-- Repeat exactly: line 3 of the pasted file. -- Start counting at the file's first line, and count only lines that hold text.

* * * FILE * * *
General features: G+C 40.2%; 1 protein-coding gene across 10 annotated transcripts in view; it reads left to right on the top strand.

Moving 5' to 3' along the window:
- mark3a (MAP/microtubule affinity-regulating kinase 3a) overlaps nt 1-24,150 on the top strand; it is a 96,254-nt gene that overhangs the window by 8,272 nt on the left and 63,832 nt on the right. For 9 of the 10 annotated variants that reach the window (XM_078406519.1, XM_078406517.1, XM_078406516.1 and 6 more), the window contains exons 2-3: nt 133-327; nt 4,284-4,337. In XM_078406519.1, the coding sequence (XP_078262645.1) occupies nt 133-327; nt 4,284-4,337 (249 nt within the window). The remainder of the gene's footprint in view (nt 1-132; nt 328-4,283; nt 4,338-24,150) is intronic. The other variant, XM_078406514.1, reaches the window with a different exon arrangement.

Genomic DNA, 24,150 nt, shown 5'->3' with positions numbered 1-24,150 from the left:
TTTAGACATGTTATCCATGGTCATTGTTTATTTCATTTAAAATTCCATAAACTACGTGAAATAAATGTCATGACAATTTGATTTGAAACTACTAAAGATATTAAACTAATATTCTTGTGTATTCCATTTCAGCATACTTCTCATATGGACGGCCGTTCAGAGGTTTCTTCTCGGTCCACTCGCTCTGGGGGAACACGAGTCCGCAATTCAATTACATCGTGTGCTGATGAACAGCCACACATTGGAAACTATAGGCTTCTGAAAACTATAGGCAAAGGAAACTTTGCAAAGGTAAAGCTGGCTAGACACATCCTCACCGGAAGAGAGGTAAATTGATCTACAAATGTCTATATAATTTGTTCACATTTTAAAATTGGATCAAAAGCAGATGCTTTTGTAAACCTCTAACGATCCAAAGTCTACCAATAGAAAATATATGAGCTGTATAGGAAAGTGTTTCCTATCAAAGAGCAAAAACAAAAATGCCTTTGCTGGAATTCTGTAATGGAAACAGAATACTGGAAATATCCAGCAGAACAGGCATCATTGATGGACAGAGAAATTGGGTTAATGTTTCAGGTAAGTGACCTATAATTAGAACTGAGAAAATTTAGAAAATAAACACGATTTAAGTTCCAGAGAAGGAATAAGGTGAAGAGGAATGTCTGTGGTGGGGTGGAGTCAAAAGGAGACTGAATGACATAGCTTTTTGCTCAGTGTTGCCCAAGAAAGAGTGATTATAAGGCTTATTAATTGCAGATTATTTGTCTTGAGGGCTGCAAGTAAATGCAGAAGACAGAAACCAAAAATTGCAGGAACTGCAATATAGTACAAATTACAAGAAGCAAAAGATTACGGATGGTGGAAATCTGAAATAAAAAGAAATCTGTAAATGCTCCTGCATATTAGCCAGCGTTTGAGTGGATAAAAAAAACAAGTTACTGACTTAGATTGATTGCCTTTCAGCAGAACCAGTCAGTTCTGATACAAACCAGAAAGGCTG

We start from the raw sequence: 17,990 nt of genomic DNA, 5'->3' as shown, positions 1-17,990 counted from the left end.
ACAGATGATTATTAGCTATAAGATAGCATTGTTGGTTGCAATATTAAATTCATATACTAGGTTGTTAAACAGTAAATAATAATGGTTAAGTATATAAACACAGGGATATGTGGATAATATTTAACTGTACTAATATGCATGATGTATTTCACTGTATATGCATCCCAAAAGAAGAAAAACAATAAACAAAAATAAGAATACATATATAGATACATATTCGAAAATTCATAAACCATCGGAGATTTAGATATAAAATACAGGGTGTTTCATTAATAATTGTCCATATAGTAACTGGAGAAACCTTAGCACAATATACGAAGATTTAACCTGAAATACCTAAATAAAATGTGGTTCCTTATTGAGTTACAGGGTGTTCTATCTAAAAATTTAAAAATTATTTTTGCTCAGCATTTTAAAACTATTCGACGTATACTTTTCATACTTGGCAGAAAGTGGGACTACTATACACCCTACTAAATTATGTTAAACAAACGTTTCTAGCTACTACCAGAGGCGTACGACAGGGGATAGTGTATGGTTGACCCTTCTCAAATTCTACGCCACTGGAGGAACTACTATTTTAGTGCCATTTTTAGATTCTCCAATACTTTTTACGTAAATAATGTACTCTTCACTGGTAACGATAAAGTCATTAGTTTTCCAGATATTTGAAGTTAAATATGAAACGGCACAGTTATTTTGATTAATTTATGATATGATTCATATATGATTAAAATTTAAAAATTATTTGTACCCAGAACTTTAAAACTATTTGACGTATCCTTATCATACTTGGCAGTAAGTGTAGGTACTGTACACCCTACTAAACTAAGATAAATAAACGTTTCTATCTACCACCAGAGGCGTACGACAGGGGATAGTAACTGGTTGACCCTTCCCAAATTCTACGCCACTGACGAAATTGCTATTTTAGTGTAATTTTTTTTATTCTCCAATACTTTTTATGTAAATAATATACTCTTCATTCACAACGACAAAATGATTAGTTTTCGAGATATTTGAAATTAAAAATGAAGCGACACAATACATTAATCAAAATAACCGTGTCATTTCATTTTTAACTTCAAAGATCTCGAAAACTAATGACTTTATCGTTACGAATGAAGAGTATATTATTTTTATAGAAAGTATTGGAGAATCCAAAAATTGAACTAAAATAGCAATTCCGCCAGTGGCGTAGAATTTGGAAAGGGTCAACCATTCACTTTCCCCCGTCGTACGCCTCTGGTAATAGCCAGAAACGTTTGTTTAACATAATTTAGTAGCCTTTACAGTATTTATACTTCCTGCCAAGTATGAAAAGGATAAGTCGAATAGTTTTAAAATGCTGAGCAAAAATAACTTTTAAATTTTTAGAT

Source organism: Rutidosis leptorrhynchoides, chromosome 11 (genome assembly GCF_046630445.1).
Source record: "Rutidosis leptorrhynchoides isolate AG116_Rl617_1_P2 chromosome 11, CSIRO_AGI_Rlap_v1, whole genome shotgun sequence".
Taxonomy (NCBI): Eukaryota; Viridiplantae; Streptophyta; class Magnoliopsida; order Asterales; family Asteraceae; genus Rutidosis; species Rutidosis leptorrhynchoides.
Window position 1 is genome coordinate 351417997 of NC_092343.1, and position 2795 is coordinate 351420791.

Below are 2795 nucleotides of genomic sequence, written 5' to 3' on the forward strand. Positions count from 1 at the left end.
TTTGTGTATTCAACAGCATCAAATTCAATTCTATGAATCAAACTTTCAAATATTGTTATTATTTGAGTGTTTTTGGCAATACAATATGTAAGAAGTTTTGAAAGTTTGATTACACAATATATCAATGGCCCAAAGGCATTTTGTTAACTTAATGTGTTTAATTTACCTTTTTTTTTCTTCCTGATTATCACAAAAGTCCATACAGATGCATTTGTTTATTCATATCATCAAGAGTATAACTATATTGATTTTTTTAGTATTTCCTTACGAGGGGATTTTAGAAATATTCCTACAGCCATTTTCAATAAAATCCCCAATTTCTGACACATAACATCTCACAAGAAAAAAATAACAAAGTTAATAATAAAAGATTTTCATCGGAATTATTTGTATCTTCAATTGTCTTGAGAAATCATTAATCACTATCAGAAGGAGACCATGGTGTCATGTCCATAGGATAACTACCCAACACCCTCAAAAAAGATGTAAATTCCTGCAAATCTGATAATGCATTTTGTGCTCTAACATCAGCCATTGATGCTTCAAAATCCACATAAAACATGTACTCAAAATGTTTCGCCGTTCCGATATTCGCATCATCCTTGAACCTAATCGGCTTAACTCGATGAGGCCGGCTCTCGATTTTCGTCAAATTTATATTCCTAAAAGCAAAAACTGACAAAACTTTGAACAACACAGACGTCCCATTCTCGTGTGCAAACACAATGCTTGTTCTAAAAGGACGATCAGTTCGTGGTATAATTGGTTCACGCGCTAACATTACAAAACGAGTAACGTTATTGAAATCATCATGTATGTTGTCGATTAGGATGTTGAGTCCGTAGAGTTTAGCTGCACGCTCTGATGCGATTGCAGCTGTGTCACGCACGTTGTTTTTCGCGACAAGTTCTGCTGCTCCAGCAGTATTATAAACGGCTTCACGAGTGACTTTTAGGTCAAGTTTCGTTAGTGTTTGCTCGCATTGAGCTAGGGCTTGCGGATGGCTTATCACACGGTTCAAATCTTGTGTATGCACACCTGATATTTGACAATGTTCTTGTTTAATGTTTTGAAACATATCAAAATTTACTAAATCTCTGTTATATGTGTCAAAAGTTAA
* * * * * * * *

- mark3a (MAP/microtubule affinity-regulating kinase 3a) overlaps nt 1-24,150 on the top strand; it is a 96,254-nt gene that overhangs the window by 8,272 nt on the left and 63,832 nt on the right. For 9 of the 10 annotated variants that reach the window (XM_078406519.1, XM_078406517.1, XM_078406516.1 and 6 more), the window contains exons 2-3: nt 133-327; nt 4,284-4,337. In XM_078406519.1, the coding sequence (XP_078262645.1) occupies nt 133-327; nt 4,284-4,337 (249 nt within the window). The remainder of the gene's footprint in view (nt 1-132; nt 328-4,283; nt 4,338-24,150) is intronic. The other variant, XM_078406514.1, reaches the window with a different exon arrangement.